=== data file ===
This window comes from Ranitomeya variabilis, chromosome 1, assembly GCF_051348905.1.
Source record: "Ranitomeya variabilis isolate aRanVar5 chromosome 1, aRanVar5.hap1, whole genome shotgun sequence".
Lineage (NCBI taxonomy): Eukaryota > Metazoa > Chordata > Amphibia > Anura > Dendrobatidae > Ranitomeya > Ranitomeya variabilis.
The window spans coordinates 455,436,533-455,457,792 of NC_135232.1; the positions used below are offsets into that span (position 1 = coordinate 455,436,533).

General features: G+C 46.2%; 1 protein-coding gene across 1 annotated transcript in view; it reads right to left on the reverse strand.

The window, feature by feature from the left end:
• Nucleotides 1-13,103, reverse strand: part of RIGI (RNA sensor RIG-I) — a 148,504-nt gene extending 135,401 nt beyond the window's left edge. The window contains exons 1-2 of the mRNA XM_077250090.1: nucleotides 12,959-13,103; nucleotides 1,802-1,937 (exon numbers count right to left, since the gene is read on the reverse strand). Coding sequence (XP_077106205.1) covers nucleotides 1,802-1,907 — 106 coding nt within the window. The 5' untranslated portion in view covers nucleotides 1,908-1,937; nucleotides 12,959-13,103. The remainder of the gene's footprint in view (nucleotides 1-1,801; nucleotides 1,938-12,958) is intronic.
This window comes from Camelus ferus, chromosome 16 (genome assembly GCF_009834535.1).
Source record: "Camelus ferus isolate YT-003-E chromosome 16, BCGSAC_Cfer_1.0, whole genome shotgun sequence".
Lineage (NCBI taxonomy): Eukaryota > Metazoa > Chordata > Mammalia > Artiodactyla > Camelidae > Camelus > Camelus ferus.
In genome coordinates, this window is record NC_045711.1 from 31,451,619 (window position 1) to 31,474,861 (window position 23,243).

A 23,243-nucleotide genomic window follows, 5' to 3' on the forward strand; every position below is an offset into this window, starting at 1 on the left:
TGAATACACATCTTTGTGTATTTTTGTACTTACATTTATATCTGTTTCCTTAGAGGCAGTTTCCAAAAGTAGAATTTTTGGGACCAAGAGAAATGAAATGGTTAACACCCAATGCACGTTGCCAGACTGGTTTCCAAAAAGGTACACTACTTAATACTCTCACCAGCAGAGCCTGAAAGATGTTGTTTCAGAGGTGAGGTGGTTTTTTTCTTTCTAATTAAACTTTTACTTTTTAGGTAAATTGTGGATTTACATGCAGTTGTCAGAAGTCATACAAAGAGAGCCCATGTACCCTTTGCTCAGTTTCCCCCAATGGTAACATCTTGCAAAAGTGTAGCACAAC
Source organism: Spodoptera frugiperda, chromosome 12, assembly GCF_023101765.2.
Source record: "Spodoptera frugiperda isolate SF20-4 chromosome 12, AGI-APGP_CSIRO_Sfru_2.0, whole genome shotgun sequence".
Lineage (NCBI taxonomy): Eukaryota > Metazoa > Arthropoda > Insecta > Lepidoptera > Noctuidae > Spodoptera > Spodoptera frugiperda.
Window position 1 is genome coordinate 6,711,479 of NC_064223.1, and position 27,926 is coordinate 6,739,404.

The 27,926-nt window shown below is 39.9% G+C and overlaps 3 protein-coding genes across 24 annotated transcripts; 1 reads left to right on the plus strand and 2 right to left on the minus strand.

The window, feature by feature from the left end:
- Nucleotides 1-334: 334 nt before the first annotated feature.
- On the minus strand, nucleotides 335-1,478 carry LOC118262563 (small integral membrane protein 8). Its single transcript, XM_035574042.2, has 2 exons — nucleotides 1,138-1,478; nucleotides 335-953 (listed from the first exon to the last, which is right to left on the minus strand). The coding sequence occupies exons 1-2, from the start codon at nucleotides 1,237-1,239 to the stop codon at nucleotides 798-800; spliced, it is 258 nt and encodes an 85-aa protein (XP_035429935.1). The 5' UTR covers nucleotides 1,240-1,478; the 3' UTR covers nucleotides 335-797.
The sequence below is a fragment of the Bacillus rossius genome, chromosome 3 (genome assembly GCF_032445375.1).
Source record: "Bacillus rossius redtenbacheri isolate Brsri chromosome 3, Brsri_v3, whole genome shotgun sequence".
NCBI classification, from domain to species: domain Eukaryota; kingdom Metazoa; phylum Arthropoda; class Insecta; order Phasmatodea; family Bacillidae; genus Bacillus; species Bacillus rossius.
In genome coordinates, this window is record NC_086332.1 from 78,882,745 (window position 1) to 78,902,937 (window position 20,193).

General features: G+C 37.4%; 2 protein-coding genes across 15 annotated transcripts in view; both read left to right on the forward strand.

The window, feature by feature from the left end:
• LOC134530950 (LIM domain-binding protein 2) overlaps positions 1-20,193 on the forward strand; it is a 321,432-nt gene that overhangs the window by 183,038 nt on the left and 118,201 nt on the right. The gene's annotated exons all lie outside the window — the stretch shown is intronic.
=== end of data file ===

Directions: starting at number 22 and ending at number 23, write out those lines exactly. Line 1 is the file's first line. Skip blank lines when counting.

The sequence below is a fragment of the Bacillus rossius genome, chromosome 3 (genome assembly GCF_032445375.1).
Source record: "Bacillus rossius redtenbacheri isolate Brsri chromosome 3, Brsri_v3, whole genome shotgun sequence".